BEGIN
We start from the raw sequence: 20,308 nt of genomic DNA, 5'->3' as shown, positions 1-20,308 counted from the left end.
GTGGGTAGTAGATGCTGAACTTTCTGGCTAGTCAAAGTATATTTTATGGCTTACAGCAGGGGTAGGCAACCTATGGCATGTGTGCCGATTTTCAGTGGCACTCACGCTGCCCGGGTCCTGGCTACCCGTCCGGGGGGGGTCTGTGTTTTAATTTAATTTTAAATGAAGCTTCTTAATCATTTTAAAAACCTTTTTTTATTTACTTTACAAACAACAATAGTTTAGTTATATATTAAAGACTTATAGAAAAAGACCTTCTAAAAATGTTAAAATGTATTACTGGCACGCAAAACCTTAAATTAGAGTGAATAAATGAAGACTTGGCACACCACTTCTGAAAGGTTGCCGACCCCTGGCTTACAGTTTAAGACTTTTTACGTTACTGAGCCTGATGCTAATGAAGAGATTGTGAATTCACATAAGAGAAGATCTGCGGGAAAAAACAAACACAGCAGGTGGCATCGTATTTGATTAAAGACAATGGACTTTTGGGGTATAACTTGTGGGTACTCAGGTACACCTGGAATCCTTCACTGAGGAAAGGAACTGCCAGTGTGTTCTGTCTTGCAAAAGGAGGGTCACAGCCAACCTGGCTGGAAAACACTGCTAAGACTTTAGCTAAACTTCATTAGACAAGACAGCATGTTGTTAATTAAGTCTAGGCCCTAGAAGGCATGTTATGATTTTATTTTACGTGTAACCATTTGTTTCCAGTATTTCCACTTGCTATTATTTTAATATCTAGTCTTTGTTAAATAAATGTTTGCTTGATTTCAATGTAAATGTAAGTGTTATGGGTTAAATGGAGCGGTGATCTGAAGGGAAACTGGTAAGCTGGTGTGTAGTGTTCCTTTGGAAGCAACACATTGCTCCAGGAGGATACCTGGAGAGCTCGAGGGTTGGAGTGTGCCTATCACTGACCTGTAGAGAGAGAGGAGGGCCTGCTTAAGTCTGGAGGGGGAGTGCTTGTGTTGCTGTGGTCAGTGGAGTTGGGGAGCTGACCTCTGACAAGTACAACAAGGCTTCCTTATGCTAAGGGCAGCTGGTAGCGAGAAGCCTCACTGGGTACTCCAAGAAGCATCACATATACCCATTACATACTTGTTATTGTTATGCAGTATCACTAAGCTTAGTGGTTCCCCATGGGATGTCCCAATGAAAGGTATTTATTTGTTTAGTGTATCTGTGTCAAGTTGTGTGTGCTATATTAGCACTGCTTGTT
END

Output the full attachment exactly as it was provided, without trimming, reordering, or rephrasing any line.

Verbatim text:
We start from the raw sequence: 20,308 nt of genomic DNA, 5'->3' as shown, positions 1-20,308 counted from the left end.
GTGGGTAGTAGATGCTGAACTTTCTGGCTAGTCAAAGTATATTTTATGGCTTACAGCAGGGGTAGGCAACCTATGGCATGTGTGCCGATTTTCAGTGGCACTCACGCTGCCCGGGTCCTGGCTACCCGTCCGGGGGGGGTCTGTGTTTTAATTTAATTTTAAATGAAGCTTCTTAATCATTTTAAAAACCTTTTTTTATTTACTTTACAAACAACAATAGTTTAGTTATATATTAAAGACTTATAGAAAAAGACCTTCTAAAAATGTTAAAATGTATTACTGGCACGCAAAACCTTAAATTAGAGTGAATAAATGAAGACTTGGCACACCACTTCTGAAAGGTTGCCGACCCCTGGCTTACAGTTTAAGACTTTTTACGTTACTGAGCCTGATGCTAATGAAGAGATTGTGAATTCACATAAGAGAAGATCTGCGGGAAAAAACAAACACAGCAGGTGGCATCGTATTTGATTAAAGACAATGGACTTTTGGGGTATAACTTGTGGGTACTCAGGTACACCTGGAATCCTTCACTGAGGAAAGGAACTGCCAGTGTGTTCTGTCTTGCAAAAGGAGGGTCACAGCCAACCTGGCTGGAAAACACTGCTAAGACTTTAGCTAAACTTCATTAGACAAGACAGCATGTTGTTAATTAAGTCTAGGCCCTAGAAGGCATGTTATGATTTTATTTTACGTGTAACCATTTGTTTCCAGTATTTCCACTTGCTATTATTTTAATATCTAGTCTTTGTTAAATAAATGTTTGCTTGATTTCAATGTAAATGTAAGTGTTATGGGTTAAATGGAGCGGTGATCTGAAGGGAAACTGGTAAGCTGGTGTGTAGTGTTCCTTTGGAAGCAACACATTGCTCCAGGAGGATACCTGGAGAGCTCGAGGGTTGGAGTGTGCCTATCACTGACCTGTAGAGAGAGAGGAGGGCCTGCTTAAGTCTGGAGGGGGAGTGCTTGTGTTGCTGTGGTCAGTGGAGTTGGGGAGCTGACCTCTGACAAGTACAACAAGGCTTCCTTATGCTAAGGGCAGCTGGTAGCGAGAAGCCTCACTGGGTACTCCAAGAAGCATCACATATACCCATTACATACTTGTTATTGTTATGCAGTATCACTAAGCTTAGTGGTTCCCCATGGGATGTCCCAATGAAAGGTATTTATTTGTTTAGTGTATCTGTGTCAAGTTGTGTGTGCTATATTAGCACTGCTTGTT